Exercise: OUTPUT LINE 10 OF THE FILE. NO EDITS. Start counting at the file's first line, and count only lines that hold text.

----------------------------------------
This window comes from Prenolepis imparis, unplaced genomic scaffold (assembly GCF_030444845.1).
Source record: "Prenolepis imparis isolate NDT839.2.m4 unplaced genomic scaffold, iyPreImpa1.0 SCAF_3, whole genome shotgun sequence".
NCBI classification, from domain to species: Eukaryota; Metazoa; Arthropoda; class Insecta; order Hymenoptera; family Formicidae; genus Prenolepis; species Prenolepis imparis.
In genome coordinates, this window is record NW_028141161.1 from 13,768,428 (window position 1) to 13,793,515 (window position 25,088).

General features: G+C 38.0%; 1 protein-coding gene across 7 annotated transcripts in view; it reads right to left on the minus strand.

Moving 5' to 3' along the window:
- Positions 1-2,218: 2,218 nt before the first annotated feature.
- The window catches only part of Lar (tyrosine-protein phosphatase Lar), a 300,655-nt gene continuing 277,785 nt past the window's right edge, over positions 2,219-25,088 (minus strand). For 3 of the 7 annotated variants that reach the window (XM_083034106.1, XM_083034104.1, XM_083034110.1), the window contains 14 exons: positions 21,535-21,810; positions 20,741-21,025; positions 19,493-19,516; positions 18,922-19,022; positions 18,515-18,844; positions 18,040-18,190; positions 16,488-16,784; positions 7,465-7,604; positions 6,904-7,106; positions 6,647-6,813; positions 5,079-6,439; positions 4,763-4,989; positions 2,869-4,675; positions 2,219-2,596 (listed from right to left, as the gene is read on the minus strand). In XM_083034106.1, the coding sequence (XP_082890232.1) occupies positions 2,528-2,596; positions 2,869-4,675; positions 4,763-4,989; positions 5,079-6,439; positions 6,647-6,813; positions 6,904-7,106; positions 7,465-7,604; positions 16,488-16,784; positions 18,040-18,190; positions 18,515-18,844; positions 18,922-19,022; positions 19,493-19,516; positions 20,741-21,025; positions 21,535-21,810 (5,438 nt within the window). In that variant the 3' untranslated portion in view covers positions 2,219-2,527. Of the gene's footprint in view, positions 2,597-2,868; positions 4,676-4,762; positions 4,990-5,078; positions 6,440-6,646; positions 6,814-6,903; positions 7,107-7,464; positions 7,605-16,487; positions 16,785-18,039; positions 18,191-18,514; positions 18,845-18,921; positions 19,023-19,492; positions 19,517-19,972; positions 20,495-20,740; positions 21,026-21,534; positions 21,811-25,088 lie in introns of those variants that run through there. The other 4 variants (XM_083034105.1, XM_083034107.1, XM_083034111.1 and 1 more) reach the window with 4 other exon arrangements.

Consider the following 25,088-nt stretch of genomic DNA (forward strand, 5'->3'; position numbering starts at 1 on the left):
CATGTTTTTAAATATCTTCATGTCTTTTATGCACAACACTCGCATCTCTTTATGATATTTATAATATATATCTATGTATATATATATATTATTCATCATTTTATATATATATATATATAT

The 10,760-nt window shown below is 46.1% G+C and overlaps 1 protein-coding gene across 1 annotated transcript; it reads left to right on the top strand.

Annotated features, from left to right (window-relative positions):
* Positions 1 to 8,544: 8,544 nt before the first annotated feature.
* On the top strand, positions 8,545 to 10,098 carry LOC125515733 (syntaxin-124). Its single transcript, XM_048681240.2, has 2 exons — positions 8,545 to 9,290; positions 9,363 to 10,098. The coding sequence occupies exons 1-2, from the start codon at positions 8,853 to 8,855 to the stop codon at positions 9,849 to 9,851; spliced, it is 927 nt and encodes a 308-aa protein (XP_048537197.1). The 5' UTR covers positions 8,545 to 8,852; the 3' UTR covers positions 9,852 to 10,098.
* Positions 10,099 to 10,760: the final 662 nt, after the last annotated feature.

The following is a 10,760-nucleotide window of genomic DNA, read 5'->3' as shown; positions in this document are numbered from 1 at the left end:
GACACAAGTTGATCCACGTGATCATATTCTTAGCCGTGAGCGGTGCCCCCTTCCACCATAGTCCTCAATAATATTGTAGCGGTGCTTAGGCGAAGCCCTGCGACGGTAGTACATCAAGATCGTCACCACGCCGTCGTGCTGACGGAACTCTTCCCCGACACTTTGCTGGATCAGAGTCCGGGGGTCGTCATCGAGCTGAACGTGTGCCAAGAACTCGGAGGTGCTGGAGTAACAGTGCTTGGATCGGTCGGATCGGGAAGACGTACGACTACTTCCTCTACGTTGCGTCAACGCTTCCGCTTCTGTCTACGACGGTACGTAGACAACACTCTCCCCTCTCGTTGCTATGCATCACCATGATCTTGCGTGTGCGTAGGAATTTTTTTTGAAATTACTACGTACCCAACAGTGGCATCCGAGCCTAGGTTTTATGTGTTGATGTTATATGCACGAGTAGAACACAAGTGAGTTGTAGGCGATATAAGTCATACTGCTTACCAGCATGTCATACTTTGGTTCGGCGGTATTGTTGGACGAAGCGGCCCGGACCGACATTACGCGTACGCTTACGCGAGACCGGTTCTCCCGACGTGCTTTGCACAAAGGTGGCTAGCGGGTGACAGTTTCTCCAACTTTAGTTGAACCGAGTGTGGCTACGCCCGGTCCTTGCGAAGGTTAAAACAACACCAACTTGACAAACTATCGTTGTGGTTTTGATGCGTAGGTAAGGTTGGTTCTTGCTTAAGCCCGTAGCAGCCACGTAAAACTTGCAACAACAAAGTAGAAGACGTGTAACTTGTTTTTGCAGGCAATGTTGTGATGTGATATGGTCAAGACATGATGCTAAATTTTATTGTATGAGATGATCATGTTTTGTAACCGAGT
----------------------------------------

CATGTTTTTAAATATCTTCATGTCTTTTATGCACAACACTCGCATCTCTTTATGATATTTATAATATATATCTATGTATATATATATATTATTCATCATTTTATATATATATATATATAT